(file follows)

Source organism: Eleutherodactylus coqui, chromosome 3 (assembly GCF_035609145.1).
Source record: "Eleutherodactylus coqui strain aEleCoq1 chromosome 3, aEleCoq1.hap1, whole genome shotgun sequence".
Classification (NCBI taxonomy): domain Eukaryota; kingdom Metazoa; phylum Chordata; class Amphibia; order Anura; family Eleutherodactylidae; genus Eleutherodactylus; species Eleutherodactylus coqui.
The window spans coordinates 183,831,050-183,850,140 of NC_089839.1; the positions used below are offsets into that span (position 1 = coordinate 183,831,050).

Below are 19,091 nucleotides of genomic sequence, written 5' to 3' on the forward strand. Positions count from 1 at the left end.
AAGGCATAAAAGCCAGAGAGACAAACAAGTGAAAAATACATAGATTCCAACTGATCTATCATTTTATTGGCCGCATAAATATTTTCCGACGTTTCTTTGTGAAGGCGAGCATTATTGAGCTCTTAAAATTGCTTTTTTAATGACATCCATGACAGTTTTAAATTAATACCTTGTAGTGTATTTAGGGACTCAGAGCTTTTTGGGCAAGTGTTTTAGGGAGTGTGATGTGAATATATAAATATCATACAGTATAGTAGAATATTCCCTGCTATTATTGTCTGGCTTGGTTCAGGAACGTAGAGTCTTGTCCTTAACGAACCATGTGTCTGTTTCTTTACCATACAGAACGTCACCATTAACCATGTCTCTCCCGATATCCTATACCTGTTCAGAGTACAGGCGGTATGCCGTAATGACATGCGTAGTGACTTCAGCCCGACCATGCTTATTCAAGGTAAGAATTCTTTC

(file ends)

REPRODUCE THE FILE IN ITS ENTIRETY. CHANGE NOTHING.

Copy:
Source organism: Eleutherodactylus coqui, chromosome 3 (assembly GCF_035609145.1).
Source record: "Eleutherodactylus coqui strain aEleCoq1 chromosome 3, aEleCoq1.hap1, whole genome shotgun sequence".
Classification (NCBI taxonomy): domain Eukaryota; kingdom Metazoa; phylum Chordata; class Amphibia; order Anura; family Eleutherodactylidae; genus Eleutherodactylus; species Eleutherodactylus coqui.
The window spans coordinates 183,831,050-183,850,140 of NC_089839.1; the positions used below are offsets into that span (position 1 = coordinate 183,831,050).

Below are 19,091 nucleotides of genomic sequence, written 5' to 3' on the forward strand. Positions count from 1 at the left end.
AAGGCATAAAAGCCAGAGAGACAAACAAGTGAAAAATACATAGATTCCAACTGATCTATCATTTTATTGGCCGCATAAATATTTTCCGACGTTTCTTTGTGAAGGCGAGCATTATTGAGCTCTTAAAATTGCTTTTTTAATGACATCCATGACAGTTTTAAATTAATACCTTGTAGTGTATTTAGGGACTCAGAGCTTTTTGGGCAAGTGTTTTAGGGAGTGTGATGTGAATATATAAATATCATACAGTATAGTAGAATATTCCCTGCTATTATTGTCTGGCTTGGTTCAGGAACGTAGAGTCTTGTCCTTAACGAACCATGTGTCTGTTTCTTTACCATACAGAACGTCACCATTAACCATGTCTCTCCCGATATCCTATACCTGTTCAGAGTACAGGCGGTATGCCGTAATGACATGCGTAGTGACTTCAGCCCGACCATGCTTATTCAAGGTAAGAATTCTTTC